Friday, June 18, 2010

Facelift for JD Scambusting Resources Page

I've just given a facelift to my JD Scambusting Resources Page.  I am hoping to turn it into a central one-stop shopping page for anyone who is thinking about going to law school or who wants more information about the law school scam.  I also added the list of links to articles for further reading, which I hope to continue expanding with worthy links.  The page also includes links to the most active scambusting blogs and the JD Underground forum.

Please check it out and refer prospective law students here:

Thursday, June 17, 2010

The Chinese Want to Innovate, Too. (Innovation Will Not Save the U.S. Economy.)

If you have ever followed or participated in the debate over Global Labor Arbitrage and foreign outsourcing, then you probably know that one of the common arguments put forth by the free market dogmatists is that we don't need to worry about filthy low-value-added manufacturing jobs because innovation is the future.  They argue that we must become a nation of innovators producing high-value-added goods and services and that innovation will produce tomorrow's jobs.  They will also sometimes argue that Americans almost have a monopoly on innovation and that we are the best at innovating, as though we have some sort of a racial advantage on innovation.

I don't disagree that innovation is good and that it's important.  It is certainly a touchy-feely notion that just about everyone would agree with.  However, I do take issue with their claims that we don't need to worry about global labor arbitrage because innovation will save us.

First off, any manufacturing or production-type jobs created by innovation can be performed less-expensively with fewer environmental and labor regulations in a far less litigious environment overseas.  Secondly, "necessity is the mother of invention", and the people who are directly involved with the act of manufacturing will end up making many of the improvements to the manufacturing process.  Thirdly, the cost of innovation--the cost of R&D--might very well be less expensive in other countries.  (We have been training foreign graduate students for years with our taxpayer supported universities.)

High Tech Research Going to China with Devastating Effects on Our Ability to Compete and on Our Future by Craig Harrington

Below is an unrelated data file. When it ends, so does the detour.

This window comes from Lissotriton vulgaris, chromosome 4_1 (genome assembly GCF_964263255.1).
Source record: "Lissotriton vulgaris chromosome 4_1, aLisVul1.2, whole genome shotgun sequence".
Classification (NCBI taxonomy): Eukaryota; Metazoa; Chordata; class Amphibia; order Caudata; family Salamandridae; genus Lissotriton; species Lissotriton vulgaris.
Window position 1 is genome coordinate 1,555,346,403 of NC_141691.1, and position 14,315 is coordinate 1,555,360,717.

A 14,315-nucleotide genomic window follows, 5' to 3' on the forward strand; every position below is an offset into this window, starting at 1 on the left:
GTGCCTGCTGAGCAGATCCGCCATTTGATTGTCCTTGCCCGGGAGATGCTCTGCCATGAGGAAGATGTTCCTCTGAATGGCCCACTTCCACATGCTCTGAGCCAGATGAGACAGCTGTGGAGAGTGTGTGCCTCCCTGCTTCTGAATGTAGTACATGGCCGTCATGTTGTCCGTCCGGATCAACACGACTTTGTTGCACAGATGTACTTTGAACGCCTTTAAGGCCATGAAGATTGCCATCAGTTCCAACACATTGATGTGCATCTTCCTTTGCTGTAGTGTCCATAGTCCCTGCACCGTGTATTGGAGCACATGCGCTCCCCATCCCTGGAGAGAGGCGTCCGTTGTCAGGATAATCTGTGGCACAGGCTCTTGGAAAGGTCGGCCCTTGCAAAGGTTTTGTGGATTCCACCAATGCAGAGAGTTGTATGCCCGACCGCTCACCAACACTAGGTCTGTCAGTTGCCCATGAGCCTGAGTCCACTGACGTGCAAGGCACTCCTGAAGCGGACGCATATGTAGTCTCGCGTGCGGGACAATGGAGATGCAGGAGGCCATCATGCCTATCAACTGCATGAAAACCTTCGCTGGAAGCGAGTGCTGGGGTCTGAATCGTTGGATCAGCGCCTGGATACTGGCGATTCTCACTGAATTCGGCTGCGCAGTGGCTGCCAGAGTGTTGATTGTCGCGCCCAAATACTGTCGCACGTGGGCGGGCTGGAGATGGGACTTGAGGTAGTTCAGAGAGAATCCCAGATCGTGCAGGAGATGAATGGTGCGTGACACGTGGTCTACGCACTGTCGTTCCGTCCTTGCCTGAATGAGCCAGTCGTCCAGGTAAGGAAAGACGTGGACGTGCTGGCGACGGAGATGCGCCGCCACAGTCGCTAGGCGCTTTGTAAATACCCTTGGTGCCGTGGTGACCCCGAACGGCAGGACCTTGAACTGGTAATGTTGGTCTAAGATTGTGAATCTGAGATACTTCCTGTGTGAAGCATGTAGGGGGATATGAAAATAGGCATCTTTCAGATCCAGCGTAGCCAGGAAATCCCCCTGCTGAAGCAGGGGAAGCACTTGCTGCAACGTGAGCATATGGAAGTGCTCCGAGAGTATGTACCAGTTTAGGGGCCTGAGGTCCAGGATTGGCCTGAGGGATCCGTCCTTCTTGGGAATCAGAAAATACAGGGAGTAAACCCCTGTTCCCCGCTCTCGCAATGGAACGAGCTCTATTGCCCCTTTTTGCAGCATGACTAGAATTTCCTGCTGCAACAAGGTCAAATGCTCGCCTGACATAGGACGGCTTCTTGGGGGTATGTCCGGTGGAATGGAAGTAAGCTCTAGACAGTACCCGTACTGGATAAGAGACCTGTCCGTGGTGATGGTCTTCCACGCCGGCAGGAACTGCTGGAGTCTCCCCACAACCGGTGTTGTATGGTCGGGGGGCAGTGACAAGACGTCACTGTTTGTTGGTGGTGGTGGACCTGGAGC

It was one thing when America lost its textile industry, its toy making, and the production of basic consumer goods. It is another when we begin losing the core research and development that makes our companies operate. There is a growing shift in innovation. We are now outsourcing more than basic goods and simple service jobs. We are outsourcing high-paying work and sparkling facilities that were once Silicon Valley staples.

Multinational corporations have no reason to stay in the United States; they have no incentive to remain in our expensive market. We cannot expect them, and the jobs they support and create, to stick around based on altruism alone. Industries locate, relocate, and grow wherever the economy presents them with the best opportunities. The U.S. was once the focus of those opportunities, but it is no more.
Furthermore, people in other nations want to innovate, too.  For example, in 2004 India produced about 290,000 new engineers.  And guess what?  China wants to innovate too!  Surprise surprise!  According to this NPR report, the Chinese Aim to Build the Next Silicon Valley.

According to the free market dogmatists, we don't need to worry about the loss of manufacturing jobs and we don't need to do anything to protect ourselves from global labor arbitrage because innovation will save us and only Americans are capable of innovation and the Chinese will be content to work the filthy low-value-added manufacturing jobs.  I call bullshit!

Solar Panel Jobs Go to China -- New Jobless Claims Increase -- Surprised?

According to MSNBC, new jobless claims are up and it's a "surprise".  (A surprise to whom, I do not know.)

In other news, last night ABC News reported that a solar panel innovator was unable to obtain funding from the U.S. government to develop allegedly innovative, improved, less-expensive solar panels in the United States.  He said that he had wanted to set up shop in the U.S.  However, the Chinese government welcomed him with open arms and offered him funding and other assistance.  So, now he is setting up his business in China!

Given that, I don't see any reason why an increase in new jobless claims and persistent high unemployment should come as a surprise to anyone.

This story is also notable because it helps refute the mythological notion that innovation will save the U.S. economy.  Many economists, politicians, and pundits have argued that the U.S. doesn't need to worry about the loss of manufacturing jobs because we will innovate our way back to prosperity.  Domestic innovation, they say, is the key to the future and innovation will create new jobs for Americans tomorrow.  Surprise surprise!  Those highly-anticipated new jobs that will be created by innovation can be performed in China by Chinese labor and probably for far less monetary expense than it would take to perform those jobs in the U.S.

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